Things Will Be Different: Q&A with Celeste De Clario

Things Will Be Different is about universal emotions and experiences.

Both a film and a walking tour, Things Will Be Different follows two residents as they're forced to relocate from the demolished Walker Street public housing estate.

Things Will be Different documents how life-altering circumstances can be thrust upon anybody, and how public housing ensures that people in difficult circumstances can access safe and meaningful lives. In doing so, it demonstrates the richness of the people, communities and support within that system.

The film was made by Lucie McMahon and Celeste De Clario, and we spoke to Celeste to find out more.

Hello Celeste and welcome to FUSE. Please tell us a little about your artistic background.

I live and work in Naarm/Melbourne, and I work with video and photography to explore notions of documentary. I’m interested in how lens-based apparatuses yield certain limitations and discoveries when exploring the psychology of people. 

How long have you been practising your art?

Ever since I was young, I’ve been curious about the enigmatic aspects of photography and video. My dad is a cinematographer, and throughout my childhood I was fascinated by the way he approached a medium that lends itself to serendipity in such a technical way. When I was 14, he gave me an old Nikomat EL, which proved to be the inception of my lens-based art practise.

Where do you draw inspiration from?

I’m inspired by contradiction and the fragility and strength of people!

Will, one of the two former residents appearing in the film.

What can audiences expect from Things Will be Different?

Things Will Be Different is a feature-length documentary that Lucie McMahon and I have been making over the last four years. By documenting experiences of displacement, we’re aiming to reduce stigma towards public housing estates and tenants.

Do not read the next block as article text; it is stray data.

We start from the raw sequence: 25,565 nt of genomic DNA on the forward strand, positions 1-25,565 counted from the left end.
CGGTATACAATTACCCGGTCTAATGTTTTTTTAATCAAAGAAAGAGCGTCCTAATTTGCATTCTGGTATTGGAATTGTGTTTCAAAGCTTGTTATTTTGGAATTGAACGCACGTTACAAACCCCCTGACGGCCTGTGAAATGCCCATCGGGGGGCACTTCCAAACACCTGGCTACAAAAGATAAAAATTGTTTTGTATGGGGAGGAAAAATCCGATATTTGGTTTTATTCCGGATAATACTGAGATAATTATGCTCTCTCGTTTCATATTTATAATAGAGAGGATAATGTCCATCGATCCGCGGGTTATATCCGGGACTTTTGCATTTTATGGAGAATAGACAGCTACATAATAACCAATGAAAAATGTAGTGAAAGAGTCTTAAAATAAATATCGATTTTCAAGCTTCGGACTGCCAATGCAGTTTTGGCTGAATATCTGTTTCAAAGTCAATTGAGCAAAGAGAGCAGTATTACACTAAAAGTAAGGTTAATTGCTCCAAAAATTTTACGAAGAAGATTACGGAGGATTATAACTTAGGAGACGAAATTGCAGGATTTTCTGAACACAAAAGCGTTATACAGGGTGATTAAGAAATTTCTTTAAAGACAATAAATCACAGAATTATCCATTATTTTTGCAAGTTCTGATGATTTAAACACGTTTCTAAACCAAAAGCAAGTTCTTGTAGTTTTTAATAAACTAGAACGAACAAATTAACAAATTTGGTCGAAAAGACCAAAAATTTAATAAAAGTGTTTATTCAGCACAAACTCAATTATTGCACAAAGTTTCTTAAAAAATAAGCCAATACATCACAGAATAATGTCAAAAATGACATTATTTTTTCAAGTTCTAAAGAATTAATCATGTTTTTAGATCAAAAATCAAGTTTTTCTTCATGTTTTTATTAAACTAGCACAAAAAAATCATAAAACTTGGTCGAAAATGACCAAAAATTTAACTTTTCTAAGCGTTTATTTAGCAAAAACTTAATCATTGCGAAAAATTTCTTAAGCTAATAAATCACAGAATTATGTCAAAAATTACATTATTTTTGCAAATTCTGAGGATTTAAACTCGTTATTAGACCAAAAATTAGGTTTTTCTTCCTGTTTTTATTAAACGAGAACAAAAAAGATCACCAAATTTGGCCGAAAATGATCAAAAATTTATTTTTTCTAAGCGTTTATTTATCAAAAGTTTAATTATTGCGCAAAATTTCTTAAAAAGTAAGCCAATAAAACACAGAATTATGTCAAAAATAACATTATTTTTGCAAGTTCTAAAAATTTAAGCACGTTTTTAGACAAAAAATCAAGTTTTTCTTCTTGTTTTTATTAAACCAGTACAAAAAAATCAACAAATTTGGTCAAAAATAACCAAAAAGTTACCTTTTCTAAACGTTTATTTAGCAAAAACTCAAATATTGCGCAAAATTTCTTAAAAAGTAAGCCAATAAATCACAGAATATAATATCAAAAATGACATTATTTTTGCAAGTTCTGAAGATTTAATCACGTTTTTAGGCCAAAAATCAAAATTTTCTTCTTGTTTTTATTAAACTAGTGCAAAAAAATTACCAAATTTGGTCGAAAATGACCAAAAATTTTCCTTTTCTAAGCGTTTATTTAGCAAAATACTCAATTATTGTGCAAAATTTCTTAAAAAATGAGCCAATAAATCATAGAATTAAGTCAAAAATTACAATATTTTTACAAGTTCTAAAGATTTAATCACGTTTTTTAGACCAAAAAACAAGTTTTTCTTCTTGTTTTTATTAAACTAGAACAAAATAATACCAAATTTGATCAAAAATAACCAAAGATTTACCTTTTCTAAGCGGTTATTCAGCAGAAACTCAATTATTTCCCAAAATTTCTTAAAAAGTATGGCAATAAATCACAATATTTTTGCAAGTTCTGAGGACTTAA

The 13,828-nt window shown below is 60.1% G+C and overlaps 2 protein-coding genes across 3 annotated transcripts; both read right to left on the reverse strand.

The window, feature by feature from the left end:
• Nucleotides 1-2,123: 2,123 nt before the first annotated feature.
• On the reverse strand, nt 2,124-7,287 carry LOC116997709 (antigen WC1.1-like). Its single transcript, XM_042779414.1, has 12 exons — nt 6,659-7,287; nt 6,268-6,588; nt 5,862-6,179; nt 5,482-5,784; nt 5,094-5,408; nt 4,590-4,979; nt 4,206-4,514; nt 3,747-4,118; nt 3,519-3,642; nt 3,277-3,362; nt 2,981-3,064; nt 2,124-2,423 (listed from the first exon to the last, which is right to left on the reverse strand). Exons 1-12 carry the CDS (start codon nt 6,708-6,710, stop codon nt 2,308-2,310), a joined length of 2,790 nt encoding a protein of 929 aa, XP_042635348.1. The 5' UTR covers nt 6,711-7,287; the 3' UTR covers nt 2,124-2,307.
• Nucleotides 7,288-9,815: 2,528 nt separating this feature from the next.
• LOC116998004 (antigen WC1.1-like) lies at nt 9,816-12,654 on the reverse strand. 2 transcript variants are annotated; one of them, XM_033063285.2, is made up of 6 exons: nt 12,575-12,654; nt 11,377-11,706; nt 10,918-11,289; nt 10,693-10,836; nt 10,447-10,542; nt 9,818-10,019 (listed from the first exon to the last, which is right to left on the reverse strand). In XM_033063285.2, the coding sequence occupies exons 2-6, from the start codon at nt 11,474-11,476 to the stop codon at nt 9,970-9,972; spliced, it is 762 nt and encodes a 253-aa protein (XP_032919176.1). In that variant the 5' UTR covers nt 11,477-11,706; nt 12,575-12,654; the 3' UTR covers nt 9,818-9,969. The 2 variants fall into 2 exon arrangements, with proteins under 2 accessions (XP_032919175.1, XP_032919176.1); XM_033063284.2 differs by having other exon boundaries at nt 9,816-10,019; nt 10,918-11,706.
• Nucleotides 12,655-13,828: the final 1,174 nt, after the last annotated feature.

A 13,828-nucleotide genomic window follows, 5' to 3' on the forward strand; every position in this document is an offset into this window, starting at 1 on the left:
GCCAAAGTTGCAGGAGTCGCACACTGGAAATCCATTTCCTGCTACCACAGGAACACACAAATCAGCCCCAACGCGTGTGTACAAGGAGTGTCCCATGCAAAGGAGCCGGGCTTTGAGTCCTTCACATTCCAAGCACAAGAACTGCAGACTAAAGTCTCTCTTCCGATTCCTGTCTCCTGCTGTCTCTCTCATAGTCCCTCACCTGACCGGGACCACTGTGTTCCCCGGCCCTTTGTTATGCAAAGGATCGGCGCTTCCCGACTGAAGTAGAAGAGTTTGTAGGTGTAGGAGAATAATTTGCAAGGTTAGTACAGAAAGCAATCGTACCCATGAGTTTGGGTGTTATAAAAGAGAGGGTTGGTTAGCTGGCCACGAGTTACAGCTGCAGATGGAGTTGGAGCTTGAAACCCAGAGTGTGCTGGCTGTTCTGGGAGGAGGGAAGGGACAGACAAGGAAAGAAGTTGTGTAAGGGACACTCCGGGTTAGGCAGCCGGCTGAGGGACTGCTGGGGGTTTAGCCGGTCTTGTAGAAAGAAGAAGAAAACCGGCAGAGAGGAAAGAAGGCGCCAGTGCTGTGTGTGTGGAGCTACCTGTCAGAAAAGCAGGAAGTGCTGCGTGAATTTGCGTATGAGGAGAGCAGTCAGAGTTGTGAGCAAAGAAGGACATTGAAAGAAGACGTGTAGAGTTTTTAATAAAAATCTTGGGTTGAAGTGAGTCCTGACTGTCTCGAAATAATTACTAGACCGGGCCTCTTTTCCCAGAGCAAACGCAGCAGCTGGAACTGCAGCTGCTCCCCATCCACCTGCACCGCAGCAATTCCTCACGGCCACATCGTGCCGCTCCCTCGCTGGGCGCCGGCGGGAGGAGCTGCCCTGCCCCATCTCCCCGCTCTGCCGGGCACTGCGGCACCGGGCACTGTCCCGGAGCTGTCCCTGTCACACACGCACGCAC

Our film shows that public housing is critical for low to middle income people and that it plays a vital role in preserving community. We hope that it will further engage people in housing justice and public housing advocacy. 

The Australian arts industry is facing some challenges at the moment, especially post-lockdown. What do you see as the biggest roadblocks – and the best opportunities?

The biggest issue Australian artists face today is a lack of funding in the arts sector. This creates a hyper-competitive environment for projects and means that the skill of “securing funding” becomes paramount. This is a very different skill-set from producing art. Many identifiable disadvantage groups implicitly lack these skills, and thus their disadvantage is compounded. 

In my opinion, the greatest opportunities are the other side of this problem: finding ways to capture the experience of the otherwise neglected, misunderstood and ignored. Society is becoming less equal on so many different measures.

We can play some part in addressing this.


Things Will Be Different. 
Presented by by Lucie McMahon and Celeste De Clario for FUSE Spring 2022. Supported by FUSE Fund.

Free but registration required.

More info:

Official website:


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